From where I sit - The social and political network

November 10, 2011

Just as the media, in the shape of US news channel CNN, surprised the world with coverage of the First Iraq War, now it is social media's turn to astonish us.

This seems to have happened first when social media, to a vital extent, facilitated Barack Obama's election in 2008. Indians had never experienced anything analogous - until backers of septuagenarian anti-corruption campaigner Anna Hazare deployed the same tactics to galvanise support this year.

Given their enormous visibility and growing political and social impact, it is surprising that social media are rarely subjects of study in Indian universities.

Soon after Mr Hazare began a fast in New Delhi in April, millions of tweets (such as "my politician is a thief") began to circulate to drum up support for his campaign. Simultaneously, the India Against Corruption website registered more than 1 million supporters.

Mr Hazare wanted to force the government to strengthen an anti-corruption bill, which he regarded as too weak. In August, he announced plans for an indefinite hunger strike, and was arrested before it began.

Support for Mr Hazare's fast-unto-death was expressed even more dramatically through social media. A Facebook campaign soon had 364,000 followers; thousands of protest videos were uploaded, and footage of Mr Hazare in jail was rated as the second-most viewed video on YouTube's Indian news and politics category in the month of his arrest.

Upon his release, Twitter users urged each other to congregate at protest venues and millions of text messages mentioning "Hazare" and "corruption" circulated daily. It is no wonder that a headline in The Hindu, a respected national newspaper, declared that "Anna Hazare rules Indian cyberspace". Shortly thereafter, a search on Google for Mr Hazare's name produced 29 million results. How much of this translated into support on the ground for the campaigner, who continued fasting for nearly two weeks, remains unclear. But thousands came out on the streets for his cause, pressurising the government, which agreed in principle to three of his key demands.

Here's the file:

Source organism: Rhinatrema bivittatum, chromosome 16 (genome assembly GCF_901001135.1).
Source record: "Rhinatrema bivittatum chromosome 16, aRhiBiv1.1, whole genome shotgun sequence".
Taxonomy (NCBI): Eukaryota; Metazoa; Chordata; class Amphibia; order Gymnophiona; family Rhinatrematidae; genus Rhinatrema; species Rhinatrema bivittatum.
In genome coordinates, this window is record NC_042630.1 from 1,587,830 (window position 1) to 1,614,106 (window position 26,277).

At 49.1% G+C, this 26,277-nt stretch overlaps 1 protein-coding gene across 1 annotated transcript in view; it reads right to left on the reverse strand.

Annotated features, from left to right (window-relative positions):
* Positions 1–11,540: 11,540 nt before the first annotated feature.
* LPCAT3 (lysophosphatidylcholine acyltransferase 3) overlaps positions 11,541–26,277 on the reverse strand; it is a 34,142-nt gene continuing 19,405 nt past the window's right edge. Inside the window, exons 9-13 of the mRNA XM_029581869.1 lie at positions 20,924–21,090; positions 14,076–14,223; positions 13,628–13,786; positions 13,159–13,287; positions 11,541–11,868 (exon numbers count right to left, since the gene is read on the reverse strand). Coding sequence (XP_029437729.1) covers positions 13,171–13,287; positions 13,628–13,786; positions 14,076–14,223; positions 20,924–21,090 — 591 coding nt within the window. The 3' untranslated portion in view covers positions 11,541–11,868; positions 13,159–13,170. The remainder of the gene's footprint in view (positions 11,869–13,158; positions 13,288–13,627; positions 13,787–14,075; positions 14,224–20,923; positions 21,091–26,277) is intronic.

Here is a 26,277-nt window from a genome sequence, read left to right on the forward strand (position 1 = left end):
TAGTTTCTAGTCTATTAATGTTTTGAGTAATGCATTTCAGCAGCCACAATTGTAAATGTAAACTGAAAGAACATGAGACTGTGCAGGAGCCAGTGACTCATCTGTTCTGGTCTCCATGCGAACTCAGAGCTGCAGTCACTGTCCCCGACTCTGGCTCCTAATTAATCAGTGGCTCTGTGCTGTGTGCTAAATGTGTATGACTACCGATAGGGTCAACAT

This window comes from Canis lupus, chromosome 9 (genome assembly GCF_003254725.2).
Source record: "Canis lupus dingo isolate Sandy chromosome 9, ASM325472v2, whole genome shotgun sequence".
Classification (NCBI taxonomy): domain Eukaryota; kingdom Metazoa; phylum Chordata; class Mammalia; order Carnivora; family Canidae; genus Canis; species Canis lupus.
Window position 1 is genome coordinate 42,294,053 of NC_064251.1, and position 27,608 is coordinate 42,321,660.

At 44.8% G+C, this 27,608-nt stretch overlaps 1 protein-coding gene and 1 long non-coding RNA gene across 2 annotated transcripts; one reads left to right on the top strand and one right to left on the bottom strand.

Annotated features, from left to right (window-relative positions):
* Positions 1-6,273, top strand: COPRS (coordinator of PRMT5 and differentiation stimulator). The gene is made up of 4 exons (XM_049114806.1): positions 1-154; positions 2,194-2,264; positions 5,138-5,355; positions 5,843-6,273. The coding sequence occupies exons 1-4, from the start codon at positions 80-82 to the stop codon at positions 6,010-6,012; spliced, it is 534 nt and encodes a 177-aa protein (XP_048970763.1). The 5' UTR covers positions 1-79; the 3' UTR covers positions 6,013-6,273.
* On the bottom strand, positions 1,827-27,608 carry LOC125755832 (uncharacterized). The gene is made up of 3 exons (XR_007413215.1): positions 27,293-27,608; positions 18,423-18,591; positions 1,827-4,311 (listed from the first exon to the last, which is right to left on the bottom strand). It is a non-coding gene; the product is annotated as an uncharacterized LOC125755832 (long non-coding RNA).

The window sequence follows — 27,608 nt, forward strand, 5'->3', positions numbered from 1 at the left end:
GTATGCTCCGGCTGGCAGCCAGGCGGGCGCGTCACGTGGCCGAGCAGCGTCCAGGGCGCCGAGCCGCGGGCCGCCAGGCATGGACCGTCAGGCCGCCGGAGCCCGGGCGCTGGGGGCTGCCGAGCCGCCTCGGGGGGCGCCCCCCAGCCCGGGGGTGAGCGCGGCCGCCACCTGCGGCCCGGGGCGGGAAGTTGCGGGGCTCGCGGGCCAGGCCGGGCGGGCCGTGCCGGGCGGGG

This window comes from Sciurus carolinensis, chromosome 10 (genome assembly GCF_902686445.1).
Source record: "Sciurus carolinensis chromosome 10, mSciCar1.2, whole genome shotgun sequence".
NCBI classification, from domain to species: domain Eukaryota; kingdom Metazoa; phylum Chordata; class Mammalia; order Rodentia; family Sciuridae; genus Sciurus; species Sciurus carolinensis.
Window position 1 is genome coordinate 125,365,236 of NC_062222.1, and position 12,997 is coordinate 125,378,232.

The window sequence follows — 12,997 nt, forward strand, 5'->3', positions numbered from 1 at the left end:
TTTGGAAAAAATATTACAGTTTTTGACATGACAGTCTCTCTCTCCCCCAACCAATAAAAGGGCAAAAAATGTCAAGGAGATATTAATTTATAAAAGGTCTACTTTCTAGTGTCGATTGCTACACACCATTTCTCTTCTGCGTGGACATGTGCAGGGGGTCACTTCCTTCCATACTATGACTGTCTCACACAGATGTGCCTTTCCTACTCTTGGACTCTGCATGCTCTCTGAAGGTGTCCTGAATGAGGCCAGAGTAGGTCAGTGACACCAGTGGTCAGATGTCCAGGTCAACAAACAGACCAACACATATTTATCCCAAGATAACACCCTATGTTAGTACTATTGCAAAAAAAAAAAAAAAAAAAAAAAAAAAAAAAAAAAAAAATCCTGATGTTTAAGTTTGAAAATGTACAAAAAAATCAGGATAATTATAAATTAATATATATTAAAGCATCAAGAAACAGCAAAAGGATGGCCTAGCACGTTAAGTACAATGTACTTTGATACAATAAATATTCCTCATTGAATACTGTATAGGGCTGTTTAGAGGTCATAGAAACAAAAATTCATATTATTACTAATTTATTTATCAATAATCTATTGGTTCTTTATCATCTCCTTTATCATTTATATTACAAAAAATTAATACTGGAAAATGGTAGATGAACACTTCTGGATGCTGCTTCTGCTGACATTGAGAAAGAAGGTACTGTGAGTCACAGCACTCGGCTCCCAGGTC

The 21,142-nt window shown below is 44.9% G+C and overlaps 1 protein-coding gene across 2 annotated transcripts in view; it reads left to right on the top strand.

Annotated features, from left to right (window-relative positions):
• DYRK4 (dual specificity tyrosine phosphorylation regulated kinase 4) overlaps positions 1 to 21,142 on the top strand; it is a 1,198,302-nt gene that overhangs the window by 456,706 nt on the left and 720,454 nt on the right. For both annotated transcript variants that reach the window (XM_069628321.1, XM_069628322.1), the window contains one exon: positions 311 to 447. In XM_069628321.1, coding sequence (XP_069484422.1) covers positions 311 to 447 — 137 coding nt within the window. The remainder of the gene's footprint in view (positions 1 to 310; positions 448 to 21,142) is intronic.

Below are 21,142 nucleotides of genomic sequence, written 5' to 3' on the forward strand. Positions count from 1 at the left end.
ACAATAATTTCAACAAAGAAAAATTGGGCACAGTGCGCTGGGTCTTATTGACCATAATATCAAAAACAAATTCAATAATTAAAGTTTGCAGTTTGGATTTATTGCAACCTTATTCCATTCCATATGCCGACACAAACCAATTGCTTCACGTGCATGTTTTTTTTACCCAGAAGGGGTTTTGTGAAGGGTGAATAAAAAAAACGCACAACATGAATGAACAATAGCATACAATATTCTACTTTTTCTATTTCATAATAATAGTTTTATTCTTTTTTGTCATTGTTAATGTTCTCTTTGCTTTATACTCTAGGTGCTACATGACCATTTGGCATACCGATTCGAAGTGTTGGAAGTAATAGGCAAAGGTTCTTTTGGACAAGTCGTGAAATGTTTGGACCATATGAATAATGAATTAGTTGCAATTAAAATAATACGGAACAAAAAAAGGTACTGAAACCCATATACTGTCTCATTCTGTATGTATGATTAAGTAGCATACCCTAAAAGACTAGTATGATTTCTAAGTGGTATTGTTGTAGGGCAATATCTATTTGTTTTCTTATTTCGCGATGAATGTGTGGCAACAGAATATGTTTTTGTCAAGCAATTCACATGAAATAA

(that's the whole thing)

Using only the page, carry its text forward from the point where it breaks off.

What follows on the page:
Elsewhere in South Asia, social media have been used for doing old things in new ways. The successful movement to reinstate Pakistan's Chief Justice Iftikhar Chaudhry in 2009, for instance, has been described as a case study of digital activism, where a range of tools from blogs to social networks were used to update people during the protest.

Less dramatic but just as successful is Nepal Unites - a movement that began on Facebook and now connects thousands of Nepalis worldwide. Through a Facebook appeal, volunteers arrived in July to remove political graffiti from Kathmandu's Bagmati Bridge, thus putting pressure on an indifferent Establishment that refuses to excise such sloganeering in public spaces.

In Indian higher education, social media have been integrated only into the syllabuses of media and communication courses, not those of political science programmes. "Doing sociology through media and other sources" is a component of the sociology undergraduate course at the University of Delhi, but it mentions films and literature, not the tools of protest that tech-savvy students use. I'm hoping for a Twitter protest: #teachtheteachers!

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